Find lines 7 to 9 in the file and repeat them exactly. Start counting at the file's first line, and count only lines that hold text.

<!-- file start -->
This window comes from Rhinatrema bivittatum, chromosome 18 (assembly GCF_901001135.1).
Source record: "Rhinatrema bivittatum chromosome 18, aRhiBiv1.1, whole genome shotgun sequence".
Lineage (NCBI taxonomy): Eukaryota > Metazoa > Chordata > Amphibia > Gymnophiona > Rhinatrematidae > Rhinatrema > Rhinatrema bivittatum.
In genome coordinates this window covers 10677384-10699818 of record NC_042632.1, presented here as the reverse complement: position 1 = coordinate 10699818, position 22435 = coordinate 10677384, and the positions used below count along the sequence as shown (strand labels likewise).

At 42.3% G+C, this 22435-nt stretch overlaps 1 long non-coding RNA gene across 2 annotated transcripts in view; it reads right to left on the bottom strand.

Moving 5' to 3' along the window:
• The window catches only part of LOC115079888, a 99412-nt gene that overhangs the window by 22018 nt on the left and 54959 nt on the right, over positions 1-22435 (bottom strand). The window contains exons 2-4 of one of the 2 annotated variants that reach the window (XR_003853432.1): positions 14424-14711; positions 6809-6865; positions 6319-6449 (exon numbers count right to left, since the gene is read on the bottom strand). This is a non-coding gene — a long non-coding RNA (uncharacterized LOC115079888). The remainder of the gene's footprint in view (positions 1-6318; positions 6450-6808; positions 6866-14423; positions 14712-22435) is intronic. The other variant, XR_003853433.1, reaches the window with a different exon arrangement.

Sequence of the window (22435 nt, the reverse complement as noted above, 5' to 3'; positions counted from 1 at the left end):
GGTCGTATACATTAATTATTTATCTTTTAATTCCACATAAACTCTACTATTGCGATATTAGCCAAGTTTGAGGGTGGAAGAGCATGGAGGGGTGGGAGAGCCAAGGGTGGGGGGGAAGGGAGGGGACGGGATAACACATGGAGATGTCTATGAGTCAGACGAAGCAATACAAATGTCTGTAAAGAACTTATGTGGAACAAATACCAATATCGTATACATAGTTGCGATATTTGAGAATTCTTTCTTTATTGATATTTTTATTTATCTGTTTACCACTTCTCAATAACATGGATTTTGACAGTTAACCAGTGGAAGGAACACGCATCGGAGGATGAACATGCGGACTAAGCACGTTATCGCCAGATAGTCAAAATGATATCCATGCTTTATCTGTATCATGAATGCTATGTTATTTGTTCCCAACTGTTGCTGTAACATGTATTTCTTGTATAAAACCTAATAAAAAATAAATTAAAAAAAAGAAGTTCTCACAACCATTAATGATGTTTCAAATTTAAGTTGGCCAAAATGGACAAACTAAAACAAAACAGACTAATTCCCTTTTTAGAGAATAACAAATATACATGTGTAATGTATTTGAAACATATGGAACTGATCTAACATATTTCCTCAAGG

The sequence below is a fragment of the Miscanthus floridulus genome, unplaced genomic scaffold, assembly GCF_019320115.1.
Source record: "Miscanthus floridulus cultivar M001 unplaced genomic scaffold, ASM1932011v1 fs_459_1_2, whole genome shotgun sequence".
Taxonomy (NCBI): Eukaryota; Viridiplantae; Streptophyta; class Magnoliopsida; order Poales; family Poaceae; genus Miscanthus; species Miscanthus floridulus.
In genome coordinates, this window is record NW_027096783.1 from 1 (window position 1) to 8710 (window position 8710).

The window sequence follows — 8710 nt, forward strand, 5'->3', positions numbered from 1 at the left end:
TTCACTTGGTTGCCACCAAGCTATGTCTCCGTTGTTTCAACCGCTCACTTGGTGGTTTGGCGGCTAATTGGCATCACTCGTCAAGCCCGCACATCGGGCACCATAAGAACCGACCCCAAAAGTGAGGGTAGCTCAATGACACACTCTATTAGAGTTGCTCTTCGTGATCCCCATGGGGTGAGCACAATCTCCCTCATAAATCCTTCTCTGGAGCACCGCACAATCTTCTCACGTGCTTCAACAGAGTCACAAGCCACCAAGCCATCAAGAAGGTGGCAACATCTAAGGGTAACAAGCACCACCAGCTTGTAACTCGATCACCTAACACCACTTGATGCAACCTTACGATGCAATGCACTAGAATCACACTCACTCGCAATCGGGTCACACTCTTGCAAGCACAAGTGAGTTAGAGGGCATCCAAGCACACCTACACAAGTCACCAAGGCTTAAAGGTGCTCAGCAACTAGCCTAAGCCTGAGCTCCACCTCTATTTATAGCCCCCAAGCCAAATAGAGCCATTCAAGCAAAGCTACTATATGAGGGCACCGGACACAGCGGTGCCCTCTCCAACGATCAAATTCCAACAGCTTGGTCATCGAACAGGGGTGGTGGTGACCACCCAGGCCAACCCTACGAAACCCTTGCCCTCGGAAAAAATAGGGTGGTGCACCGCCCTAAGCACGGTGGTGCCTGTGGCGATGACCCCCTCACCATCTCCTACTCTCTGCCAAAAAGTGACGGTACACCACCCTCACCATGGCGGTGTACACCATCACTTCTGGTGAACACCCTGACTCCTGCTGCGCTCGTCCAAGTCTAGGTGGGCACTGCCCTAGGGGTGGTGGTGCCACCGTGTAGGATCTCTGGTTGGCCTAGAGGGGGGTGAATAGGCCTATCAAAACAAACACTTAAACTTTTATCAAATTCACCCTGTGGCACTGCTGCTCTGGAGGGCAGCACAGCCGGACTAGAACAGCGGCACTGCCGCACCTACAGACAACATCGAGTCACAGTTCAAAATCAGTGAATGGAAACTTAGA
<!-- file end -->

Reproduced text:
• The window catches only part of LOC115079888, a 99412-nt gene that overhangs the window by 22018 nt on the left and 54959 nt on the right, over positions 1-22435 (bottom strand). The window contains exons 2-4 of one of the 2 annotated variants that reach the window (XR_003853432.1): positions 14424-14711; positions 6809-6865; positions 6319-6449 (exon numbers count right to left, since the gene is read on the bottom strand). This is a non-coding gene — a long non-coding RNA (uncharacterized LOC115079888). The remainder of the gene's footprint in view (positions 1-6318; positions 6450-6808; positions 6866-14423; positions 14712-22435) is intronic. The other variant, XR_003853433.1, reaches the window with a different exon arrangement.

Sequence of the window (22435 nt, the reverse complement as noted above, 5' to 3'; positions counted from 1 at the left end):
GGTCGTATACATTAATTATTTATCTTTTAATTCCACATAAACTCTACTATTGCGATATTAGCCAAGTTTGAGGGTGGAAGAGCATGGAGGGGTGGGAGAGCCAAGGGTGGGGGGGAAGGGAGGGGACGGGATAACACATGGAGATGTCTATGAGTCAGACGAAGCAATACAAATGTCTGTAAAGAACTTATGTGGAACAAATACCAATATCGTATACATAGTTGCGATATTTGAGAATTCTTTCTTTATTGATATTTTTATTTATCTGTTTACCACTTCTCAATAACATGGATTTTGACAGTTAACCAGTGGAAGGAACACGCATCGGAGGATGAACATGCGGACTAAGCACGTTATCGCCAGATAGTCAAAATGATATCCATGCTTTATCTGTATCATGAATGCTATGTTATTTGTTCCCAACTGTTGCTGTAACATGTATTTCTTGTATAAAACCTAATAAAAAATAAATTAAAAAAAAGAAGTTCTCACAACCATTAATGATGTTTCAAATTTAAGTTGGCCAAAATGGACAAACTAAAACAAAACAGACTAATTCCCTTTTTAGAGAATAACAAATATACATGTGTAATGTATTTGAAACATATGGAACTGATCTAACATATTTCCTCAAGG